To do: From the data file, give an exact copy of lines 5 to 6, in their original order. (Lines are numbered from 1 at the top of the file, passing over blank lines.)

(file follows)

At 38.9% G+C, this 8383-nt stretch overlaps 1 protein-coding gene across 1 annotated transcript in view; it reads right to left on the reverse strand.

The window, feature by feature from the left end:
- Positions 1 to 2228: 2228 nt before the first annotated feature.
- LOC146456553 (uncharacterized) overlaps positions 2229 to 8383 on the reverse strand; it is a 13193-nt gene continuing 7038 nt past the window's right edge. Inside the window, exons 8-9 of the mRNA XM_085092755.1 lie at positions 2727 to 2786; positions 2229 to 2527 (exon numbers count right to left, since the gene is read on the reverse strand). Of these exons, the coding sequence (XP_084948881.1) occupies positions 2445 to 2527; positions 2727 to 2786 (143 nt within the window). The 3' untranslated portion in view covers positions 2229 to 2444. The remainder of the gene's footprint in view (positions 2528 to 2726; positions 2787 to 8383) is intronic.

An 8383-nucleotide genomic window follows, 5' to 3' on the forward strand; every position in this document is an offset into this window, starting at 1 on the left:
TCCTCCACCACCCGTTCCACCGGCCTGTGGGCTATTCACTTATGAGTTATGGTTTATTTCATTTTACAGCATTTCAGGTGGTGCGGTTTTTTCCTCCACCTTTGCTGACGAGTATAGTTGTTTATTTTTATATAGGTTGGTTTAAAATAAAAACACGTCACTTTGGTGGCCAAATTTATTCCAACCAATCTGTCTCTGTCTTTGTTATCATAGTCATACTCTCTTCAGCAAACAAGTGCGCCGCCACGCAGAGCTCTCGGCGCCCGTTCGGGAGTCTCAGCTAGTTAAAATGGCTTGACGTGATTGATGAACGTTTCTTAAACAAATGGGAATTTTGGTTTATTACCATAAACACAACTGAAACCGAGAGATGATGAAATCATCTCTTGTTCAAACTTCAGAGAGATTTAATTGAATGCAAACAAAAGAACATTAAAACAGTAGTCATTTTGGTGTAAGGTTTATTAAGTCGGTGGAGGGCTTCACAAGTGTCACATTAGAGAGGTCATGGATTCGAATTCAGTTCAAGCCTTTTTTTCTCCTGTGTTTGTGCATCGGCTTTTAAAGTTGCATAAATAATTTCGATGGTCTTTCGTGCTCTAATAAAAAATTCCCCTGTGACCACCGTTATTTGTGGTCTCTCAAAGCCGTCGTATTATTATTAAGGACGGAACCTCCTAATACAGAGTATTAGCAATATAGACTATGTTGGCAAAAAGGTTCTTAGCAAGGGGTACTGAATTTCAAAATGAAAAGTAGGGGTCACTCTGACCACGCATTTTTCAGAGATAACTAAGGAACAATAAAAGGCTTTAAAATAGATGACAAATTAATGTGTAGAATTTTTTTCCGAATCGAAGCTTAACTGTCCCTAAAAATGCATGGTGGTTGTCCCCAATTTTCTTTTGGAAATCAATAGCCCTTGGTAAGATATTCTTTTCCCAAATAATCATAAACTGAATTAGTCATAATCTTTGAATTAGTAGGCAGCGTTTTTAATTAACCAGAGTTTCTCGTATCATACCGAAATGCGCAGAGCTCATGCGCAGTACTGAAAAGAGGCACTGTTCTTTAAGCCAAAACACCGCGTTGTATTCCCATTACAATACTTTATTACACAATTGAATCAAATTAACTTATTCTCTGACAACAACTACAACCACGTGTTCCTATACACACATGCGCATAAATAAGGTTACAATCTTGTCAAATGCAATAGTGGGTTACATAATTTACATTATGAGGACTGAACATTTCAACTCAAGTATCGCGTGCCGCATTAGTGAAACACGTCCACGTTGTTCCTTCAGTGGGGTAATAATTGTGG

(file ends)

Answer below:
An 8383-nucleotide genomic window follows, 5' to 3' on the forward strand; every position in this document is an offset into this window, starting at 1 on the left:
TCCTCCACCACCCGTTCCACCGGCCTGTGGGCTATTCACTTATGAGTTATGGTTTATTTCATTTTACAGCATTTCAGGTGGTGCGGTTTTTTCCTCCACCTTTGCTGACGAGTATAGTTGTTTATTTTTATATAGGTTGGTTTAAAATAAAAACACGTCACTTTGGTGGCCAAATTTATTCCAACCAATCTGTCTCTGTCTTTGTTATCATAGTCATACTCTCTTCAGCAAACAAGTGCGCCGCCACGCAGAGCTCTCGGCGCCCGTTCGGGAGTCTCAGCTAGTTAAAATGGCTTGACGTGATTGATGAACGTTTCTTAAACAAATGGGAATTTTGGTTTATTACCATAAACACAACTGAAACCGAGAGATGATGAAATCATCTCTTGTTCAAACTTCAGAGAGATTTAATTGAATGCAAACAAAAGAACATTAAAACAGTAGTCATTTTGGTGTAAGGTTTATTAAGTCGGTGGAGGGCTTCACAAGTGTCACATTAGAGAGGTCATGGATTCGAATTCAGTTCAAGCCTTTTTTTCTCCTGTGTTTGTGCATCGGCTTTTAAAGTTGCATAAATAATTTCGATGGTCTTTCGTGCTCTAATAAAAAATTCCCCTGTGACCACCGTTATTTGTGGTCTCTCAAAGCCGTCGTATTATTATTAAGGACGGAACCTCCTAATACAGAGTATTAGCAATATAGACTATGTTGGCAAAAAGGTTCTTAGCAAGGGGTACTGAATTTCAAAATGAAAAGTAGGGGTCACTCTGACCACGCATTTTTCAGAGATAACTAAGGAACAATAAAAGGCTTTAAAATAGATGACAAATTAATGTGTAGAATTTTTTTCCGAATCGAAGCTTAACTGTCCCTAAAAATGCATGGTGGTTGTCCCCAATTTTCTTTTGGAAATCAATAGCCCTTGGTAAGATATTCTTTTCCCAAATAATCATAAACTGAATTAGTCATAATCTTTGAATTAGTAGGCAGCGTTTTTAATTAACCAGAGTTTCTCGTATCATACCGAAATGCGCAGAGCTCATGCGCAGTACTGAAAAGAGGCACTGTTCTTTAAGCCAAAACACCGCGTTGTATTCCCATTACAATACTTTATTACACAATTGAATCAAATTAACTTATTCTCTGACAACAACTACAACCACGTGTTCCTATACACACATGCGCATAAATAAGGTTACAATCTTGTCAAATGCAATAGTGGGTTACATAATTTACATTATGAGGACTGAACATTTCAACTCAAGTATCGCGTGCCGCATTAGTGAAACACGTCCACGTTGTTCCTTCAGTGGGGTAATAATTGTGG